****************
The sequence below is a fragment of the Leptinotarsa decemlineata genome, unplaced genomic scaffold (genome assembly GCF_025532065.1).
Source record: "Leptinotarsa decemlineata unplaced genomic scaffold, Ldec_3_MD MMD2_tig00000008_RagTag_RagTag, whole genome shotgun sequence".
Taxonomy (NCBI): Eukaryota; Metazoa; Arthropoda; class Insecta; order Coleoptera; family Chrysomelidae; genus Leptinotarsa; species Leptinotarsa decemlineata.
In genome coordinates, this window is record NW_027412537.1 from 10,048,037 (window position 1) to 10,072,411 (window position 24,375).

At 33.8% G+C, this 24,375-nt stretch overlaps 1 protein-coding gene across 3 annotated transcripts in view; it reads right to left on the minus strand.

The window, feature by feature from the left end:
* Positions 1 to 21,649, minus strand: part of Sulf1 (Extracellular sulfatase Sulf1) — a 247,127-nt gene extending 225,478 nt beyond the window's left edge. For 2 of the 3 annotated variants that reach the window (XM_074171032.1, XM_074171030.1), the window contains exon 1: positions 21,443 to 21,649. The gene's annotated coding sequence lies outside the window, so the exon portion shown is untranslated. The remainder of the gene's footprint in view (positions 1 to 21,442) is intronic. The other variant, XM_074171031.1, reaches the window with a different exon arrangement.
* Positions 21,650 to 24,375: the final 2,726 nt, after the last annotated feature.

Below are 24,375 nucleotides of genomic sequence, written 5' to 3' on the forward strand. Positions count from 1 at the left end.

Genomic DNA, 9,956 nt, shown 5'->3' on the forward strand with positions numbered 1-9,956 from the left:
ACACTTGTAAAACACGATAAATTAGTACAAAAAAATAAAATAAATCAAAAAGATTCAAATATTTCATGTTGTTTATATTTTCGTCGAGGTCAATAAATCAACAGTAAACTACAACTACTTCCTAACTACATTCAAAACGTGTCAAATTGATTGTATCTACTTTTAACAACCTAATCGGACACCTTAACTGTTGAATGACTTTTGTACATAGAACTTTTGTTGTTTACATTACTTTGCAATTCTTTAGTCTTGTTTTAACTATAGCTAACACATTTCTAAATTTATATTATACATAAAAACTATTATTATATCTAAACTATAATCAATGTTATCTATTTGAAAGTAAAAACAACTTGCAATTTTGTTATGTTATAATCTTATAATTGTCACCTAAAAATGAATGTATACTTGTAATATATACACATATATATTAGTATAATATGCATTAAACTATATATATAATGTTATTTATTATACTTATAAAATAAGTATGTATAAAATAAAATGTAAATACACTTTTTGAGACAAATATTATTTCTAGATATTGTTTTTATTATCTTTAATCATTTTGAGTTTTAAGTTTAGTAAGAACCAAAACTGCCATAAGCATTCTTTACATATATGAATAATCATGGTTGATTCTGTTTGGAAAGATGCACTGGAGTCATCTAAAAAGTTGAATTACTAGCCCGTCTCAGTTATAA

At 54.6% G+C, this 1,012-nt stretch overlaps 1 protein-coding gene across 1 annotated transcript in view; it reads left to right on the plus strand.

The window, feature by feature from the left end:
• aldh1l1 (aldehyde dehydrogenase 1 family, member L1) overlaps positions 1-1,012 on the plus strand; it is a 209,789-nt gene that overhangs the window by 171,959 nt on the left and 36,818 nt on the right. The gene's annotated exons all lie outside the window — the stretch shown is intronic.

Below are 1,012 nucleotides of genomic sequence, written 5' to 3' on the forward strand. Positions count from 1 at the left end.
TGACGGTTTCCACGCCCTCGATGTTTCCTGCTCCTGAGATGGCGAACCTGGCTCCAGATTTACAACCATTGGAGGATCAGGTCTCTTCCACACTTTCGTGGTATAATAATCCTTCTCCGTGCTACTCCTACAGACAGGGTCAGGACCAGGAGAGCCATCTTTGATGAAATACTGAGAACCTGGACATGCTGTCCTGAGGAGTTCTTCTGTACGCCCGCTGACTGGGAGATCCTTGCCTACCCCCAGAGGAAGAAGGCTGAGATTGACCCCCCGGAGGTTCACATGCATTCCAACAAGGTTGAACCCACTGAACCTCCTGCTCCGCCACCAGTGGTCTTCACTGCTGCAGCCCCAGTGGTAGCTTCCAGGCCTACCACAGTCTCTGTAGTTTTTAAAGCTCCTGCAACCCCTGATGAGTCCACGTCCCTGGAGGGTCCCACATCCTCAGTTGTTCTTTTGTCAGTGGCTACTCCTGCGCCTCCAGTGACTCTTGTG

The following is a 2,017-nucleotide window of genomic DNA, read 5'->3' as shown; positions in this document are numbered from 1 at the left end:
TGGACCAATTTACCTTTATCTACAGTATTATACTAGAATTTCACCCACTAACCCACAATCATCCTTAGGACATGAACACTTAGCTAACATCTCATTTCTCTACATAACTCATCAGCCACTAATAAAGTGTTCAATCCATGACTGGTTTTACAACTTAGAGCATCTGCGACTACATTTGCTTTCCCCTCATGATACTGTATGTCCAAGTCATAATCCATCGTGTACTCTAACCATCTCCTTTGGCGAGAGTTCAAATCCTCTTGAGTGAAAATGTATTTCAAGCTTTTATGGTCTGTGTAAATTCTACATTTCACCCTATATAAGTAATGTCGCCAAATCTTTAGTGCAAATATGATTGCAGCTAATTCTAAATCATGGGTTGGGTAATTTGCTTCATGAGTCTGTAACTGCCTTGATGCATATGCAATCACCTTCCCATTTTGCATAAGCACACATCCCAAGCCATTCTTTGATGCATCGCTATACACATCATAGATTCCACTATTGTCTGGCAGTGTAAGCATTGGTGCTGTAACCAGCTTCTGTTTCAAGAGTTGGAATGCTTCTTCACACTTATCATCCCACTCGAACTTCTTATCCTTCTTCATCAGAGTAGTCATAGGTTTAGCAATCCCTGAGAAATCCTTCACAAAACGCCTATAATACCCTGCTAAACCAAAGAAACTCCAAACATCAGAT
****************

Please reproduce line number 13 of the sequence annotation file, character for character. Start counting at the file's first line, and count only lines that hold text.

The window, feature by feature from the left end: